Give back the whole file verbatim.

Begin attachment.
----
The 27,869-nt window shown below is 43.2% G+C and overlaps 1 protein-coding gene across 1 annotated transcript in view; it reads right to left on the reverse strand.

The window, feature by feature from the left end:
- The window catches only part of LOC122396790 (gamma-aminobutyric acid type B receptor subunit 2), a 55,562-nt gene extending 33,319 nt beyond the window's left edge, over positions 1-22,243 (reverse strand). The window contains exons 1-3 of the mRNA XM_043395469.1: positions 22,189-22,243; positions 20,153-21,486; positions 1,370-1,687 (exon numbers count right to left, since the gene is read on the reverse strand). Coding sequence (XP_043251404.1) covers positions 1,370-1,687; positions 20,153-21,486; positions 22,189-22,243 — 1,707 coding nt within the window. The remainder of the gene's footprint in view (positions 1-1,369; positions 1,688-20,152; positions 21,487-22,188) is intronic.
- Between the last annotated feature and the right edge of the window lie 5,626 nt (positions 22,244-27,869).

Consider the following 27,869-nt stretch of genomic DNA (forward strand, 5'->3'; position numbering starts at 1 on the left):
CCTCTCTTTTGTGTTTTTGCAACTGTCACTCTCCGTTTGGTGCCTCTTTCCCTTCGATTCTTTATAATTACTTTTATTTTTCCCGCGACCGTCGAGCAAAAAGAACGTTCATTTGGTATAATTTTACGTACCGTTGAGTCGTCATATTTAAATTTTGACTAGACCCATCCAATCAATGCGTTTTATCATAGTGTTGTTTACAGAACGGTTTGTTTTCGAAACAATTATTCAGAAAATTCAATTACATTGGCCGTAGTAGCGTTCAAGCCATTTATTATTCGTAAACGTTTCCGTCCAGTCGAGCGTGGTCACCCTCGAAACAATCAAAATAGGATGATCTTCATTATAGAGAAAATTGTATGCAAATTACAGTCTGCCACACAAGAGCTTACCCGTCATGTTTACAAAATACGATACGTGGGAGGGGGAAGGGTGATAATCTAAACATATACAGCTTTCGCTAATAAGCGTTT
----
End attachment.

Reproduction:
The 27,869-nt window shown below is 43.2% G+C and overlaps 1 protein-coding gene across 1 annotated transcript in view; it reads right to left on the reverse strand.

The window, feature by feature from the left end:
- The window catches only part of LOC122396790 (gamma-aminobutyric acid type B receptor subunit 2), a 55,562-nt gene extending 33,319 nt beyond the window's left edge, over positions 1-22,243 (reverse strand). The window contains exons 1-3 of the mRNA XM_043395469.1: positions 22,189-22,243; positions 20,153-21,486; positions 1,370-1,687 (exon numbers count right to left, since the gene is read on the reverse strand). Coding sequence (XP_043251404.1) covers positions 1,370-1,687; positions 20,153-21,486; positions 22,189-22,243 — 1,707 coding nt within the window. The remainder of the gene's footprint in view (positions 1-1,369; positions 1,688-20,152; positions 21,487-22,188) is intronic.
- Between the last annotated feature and the right edge of the window lie 5,626 nt (positions 22,244-27,869).

Consider the following 27,869-nt stretch of genomic DNA (forward strand, 5'->3'; position numbering starts at 1 on the left):
CCTCTCTTTTGTGTTTTTGCAACTGTCACTCTCCGTTTGGTGCCTCTTTCCCTTCGATTCTTTATAATTACTTTTATTTTTCCCGCGACCGTCGAGCAAAAAGAACGTTCATTTGGTATAATTTTACGTACCGTTGAGTCGTCATATTTAAATTTTGACTAGACCCATCCAATCAATGCGTTTTATCATAGTGTTGTTTACAGAACGGTTTGTTTTCGAAACAATTATTCAGAAAATTCAATTACATTGGCCGTAGTAGCGTTCAAGCCATTTATTATTCGTAAACGTTTCCGTCCAGTCGAGCGTGGTCACCCTCGAAACAATCAAAATAGGATGATCTTCATTATAGAGAAAATTGTATGCAAATTACAGTCTGCCACACAAGAGCTTACCCGTCATGTTTACAAAATACGATACGTGGGAGGGGGAAGGGTGATAATCTAAACATATACAGCTTTCGCTAATAAGCGTTT